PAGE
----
The River Cafe original uses a great deal of chocolate and the 30 cm/12 in cake tin in a bain marie takes up more than most normal domestic ovens can spare; it also serves about 20 people, so I have adjusted the recipe.

Serves about 10 people

6 whole eggs

300g/101/2 oz caster sugar

350g/12 oz bitter chocolate

225g/8 oz unsalted butter, softened

Preheat oven to 160C/325F/Gas 3. Line 20x5cm (8x2in) cake tin (not with a loose bottom) with greaseproof paper, grease and flour it. Before you start make sure that you have a large roasting tin that will take the cake tin and enough water to reach the top of the sides. Boil the kettle.

Beat the eggs with a third of the sugar for at least six minutes, with an electric mixer until the volume quadruples.

Slowly melt the remaining sugar in a small pan with 115 ml (4 fl oz) water which will take a few minutes. Bring to the boil to about 121 degrees centigrade. This will give you a sugar syrup.

Put the chocolate and butter in a relatively large pan (large enough to hold all the recipe's ingredients which have to be mixed in at the next stage) and add the sugar syrup. Over a low heat melt all together and stir to thoroughly amalgamate. Leave to cool a little. Add the eggs to the chocolate and butter and beat gently until all combined, about 20 seconds no more.

Pour into the cake tin and place in hot bain marie; it is essential if the cake is to cook evenly, that the water in the bain marie (a large roasting tin) comes up to the rim of the tin. The safest way to do this is to place the filled cake tin in an empty roasting tin, set it on the oven shelf and then pour in the boiling water. Slide the roasting tin gently into place in the oven. Bake for 1-11/4 hours. Test with a skewer. It should still be creamy as the cake will continue to firm up and cook as it cools.

Allow to cool completely before turning out. Serve dusted with cocoa powder and a dollop of creme fraiche or just a simple almond biscuit.

Note: If you have problems with the bain marie you can try cooking without. The difference is that it will form a thin crunchy crust and cook firmly on the outside, will be soft towards the middle and the centre will be creamy - almost liquid. Delicious. My husband said that this was, at the time of testing, one of the best recipes so far - but then he thrives on richness at which others' knees would buckle.



Once mastered, this is relatively simple and quick to make. However, you need a bit of practice and to follow a few basic rules (see below). Using smaller quantities doesn't really work but it keeps for at least seven days in the fridge (some people like it more "mature") and if you have any left over, it freezes like a dream. It can be served with all sorts of fruit, custards and ice creams. Serves about 15 people

450g/1lb dark chocolate, the better the quality the better the result

500ml/16 floz whipping cream, use at room temperature

3 tablespoons rum (optional)

icing sugar or cocoa powder or cinnamon to dust

Line a 25.5cm/10in flan ring or an oblong container measuring about 21x7.5x10cm (812x3x4in).

Melt the chocolate in a bain marie, making sure you don't let the water temperature rise above 20C. While you are waiting for the chocolate to melt, lightly whip the cream and rum (if using) in a large bowl. Stop when the whisk leaves a trail. Pour about half the chocolate into the cream and fold in. Then fold in the rest of the chocolate until completely amalgamated. Pour the mixture into the container, smoothing the top. Refrigerate for at least three hours, or longer for a really firm finish. Turn out and dust with cocoa powder or icing sugar or a touch of cinnamon (go easy on this or it will overpower. You can use a mixture of cinnamon and cocoa or icing sugar).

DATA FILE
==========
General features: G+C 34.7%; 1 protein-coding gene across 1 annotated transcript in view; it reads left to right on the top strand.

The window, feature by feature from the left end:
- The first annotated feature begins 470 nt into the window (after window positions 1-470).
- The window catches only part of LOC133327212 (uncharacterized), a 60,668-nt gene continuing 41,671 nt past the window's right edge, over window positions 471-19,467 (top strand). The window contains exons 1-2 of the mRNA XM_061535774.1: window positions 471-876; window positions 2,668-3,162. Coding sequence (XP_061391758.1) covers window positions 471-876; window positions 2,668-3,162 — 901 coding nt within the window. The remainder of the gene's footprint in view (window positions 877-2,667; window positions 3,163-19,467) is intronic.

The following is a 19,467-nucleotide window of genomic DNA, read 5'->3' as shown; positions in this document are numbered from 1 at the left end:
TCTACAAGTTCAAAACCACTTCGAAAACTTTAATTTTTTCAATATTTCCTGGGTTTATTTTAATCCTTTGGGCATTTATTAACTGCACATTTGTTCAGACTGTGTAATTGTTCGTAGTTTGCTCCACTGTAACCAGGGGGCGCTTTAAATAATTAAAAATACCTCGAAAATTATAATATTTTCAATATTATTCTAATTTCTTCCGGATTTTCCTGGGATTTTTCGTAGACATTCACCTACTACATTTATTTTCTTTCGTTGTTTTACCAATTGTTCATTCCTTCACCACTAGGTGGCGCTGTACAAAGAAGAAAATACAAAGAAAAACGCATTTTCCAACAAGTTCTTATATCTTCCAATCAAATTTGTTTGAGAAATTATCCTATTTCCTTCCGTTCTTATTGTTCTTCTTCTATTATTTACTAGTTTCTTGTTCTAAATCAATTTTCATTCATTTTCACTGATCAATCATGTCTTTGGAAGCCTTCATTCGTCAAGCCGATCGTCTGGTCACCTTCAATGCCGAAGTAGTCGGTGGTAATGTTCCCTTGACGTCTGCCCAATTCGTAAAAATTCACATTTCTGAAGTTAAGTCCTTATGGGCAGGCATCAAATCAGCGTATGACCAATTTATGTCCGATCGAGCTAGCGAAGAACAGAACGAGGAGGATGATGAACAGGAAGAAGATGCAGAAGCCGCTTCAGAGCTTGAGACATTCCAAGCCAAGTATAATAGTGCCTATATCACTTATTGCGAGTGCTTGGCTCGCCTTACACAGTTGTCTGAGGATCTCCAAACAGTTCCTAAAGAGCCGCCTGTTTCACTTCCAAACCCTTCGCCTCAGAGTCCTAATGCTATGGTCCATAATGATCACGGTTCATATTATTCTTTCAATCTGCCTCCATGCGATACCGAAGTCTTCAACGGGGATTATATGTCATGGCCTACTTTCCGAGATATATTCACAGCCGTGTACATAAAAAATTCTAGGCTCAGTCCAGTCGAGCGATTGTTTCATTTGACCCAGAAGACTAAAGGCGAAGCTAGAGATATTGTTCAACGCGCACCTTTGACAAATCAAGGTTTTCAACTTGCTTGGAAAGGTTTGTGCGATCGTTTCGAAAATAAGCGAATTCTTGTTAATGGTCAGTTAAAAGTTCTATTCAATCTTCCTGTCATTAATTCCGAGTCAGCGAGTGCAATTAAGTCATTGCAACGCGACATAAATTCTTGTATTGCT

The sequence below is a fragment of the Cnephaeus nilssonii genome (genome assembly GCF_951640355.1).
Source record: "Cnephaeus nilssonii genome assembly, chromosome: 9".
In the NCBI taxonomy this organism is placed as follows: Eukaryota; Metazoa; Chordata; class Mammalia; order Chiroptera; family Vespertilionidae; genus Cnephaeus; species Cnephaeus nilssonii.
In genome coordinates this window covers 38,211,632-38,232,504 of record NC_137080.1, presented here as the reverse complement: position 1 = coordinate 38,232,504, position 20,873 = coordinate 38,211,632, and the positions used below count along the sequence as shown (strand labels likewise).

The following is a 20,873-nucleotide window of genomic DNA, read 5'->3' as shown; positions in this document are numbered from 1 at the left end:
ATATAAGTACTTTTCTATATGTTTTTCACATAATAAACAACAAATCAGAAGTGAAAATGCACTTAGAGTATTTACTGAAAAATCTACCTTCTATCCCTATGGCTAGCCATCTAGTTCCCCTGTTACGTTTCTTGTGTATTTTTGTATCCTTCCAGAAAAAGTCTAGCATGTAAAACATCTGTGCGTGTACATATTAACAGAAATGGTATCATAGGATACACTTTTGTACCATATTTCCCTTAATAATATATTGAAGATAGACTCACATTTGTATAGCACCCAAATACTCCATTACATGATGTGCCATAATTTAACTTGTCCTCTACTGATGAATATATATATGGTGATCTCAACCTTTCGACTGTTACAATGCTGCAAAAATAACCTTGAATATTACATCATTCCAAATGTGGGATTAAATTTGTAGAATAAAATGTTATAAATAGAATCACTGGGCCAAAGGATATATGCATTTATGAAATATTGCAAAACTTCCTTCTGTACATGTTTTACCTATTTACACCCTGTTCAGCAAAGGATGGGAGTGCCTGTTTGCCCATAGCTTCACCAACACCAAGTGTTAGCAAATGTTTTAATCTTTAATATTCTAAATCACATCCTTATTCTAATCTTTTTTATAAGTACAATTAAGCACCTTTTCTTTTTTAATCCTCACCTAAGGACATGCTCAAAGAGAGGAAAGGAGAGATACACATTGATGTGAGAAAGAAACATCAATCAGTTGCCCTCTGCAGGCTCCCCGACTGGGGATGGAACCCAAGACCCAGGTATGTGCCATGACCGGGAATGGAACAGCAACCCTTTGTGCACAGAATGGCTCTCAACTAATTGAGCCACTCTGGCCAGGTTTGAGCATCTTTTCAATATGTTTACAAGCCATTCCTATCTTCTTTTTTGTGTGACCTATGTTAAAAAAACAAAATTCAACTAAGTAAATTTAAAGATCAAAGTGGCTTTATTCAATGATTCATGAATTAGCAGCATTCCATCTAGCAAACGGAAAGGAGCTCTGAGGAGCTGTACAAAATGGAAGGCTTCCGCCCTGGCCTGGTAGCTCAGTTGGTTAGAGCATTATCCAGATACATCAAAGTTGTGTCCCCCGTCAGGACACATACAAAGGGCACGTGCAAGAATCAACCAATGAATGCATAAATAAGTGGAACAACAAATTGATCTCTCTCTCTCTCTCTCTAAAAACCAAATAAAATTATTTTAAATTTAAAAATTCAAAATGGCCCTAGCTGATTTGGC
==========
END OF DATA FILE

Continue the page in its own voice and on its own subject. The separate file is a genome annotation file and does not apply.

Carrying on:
The cream must be at room temperature. If it is too cold the the chocolate will set as soon as they make contact and the mixture will go grainy. If the cream is too hot it doesn't set properly.

The chocolate must be about 30C (within a margin of a degree or two). Again if it is too cold it won't amalgamate with the cream properly and if it is too hot, it won't set.

Do not overwhip the cream, however tempting this may seem. It does not make a good truffe. Conversely it does not work to under-whip either. The consistency is correct the moment the whisk leaves a soft trail.


Serves 8

For the pastry

170g/6oz plain flour

55g/2oz butter, finely diced

55g/2oz caster sugar

55g/2oz ground pistachios

1 egg, lightly beaten

For the chocolate cream filling

85g/3oz butter, softened

85g/3oz caster sugar

1 egg, lightly beaten

30g/1oz flour, sifted

85g/3oz dark chocolate, melted

2 large ripe pears, peeled and quartered, preferably Comice, but Williams or Conference will work well too.

To make the pastry: preheat the oven to 180C/350F/gas 4.

Place the flour and butter in a food processor and whizz until the mixture begins to resemble breadcrumbs. Add the sugar and nuts and whizz again briefly to incorporate. Add the egg and whizz again lightly until the mixture just comes together. (This can also be done by hand by rubbing in the butter first.) Form into a ball and leave to rest in the fridge for at least two hours or overnight.

Roll out the pastry to about 3mm/18in on a floured surface and line a 23cm/9in flan tin. Trim any excess pastry.

To make the chocolate and pear filling: whisk butter and sugar until pale and fluffy.

Beat in the egg, mix well, then add the flour, followed by the melted chocolate. Spread the mixture evenly in the pastry case. Cut the quartered pears lengthways into slices and arrange them in fans over the chocolate cream. Cook in the middle of the oven for 40-50 minutes until the centre is firm.

Serve with whipped cream. This is also good cold.


Fabulous with vanilla or white chocolate ice cream

Serves 4

115g/4oz bitter chocolate

115g/4oz oz butter

170g/6oz sugar

55ml/2fl oz water

1 tablespoon liquid glucose or golden syrup

1 teaspoon pure vanilla essence or the seeds from a whole vanilla pod

Combine all the ingredients (except the vanilla) in a heavy saucepan and over a low heat stir until the sugar has dissolved. Turn up the heat and as son as the sauce begins to boil, lower the heat and continue to boil gently for 10 minutes. Remove from the heat and stir in the vanilla. Keeps for several days in the fridge. Re-heat before use.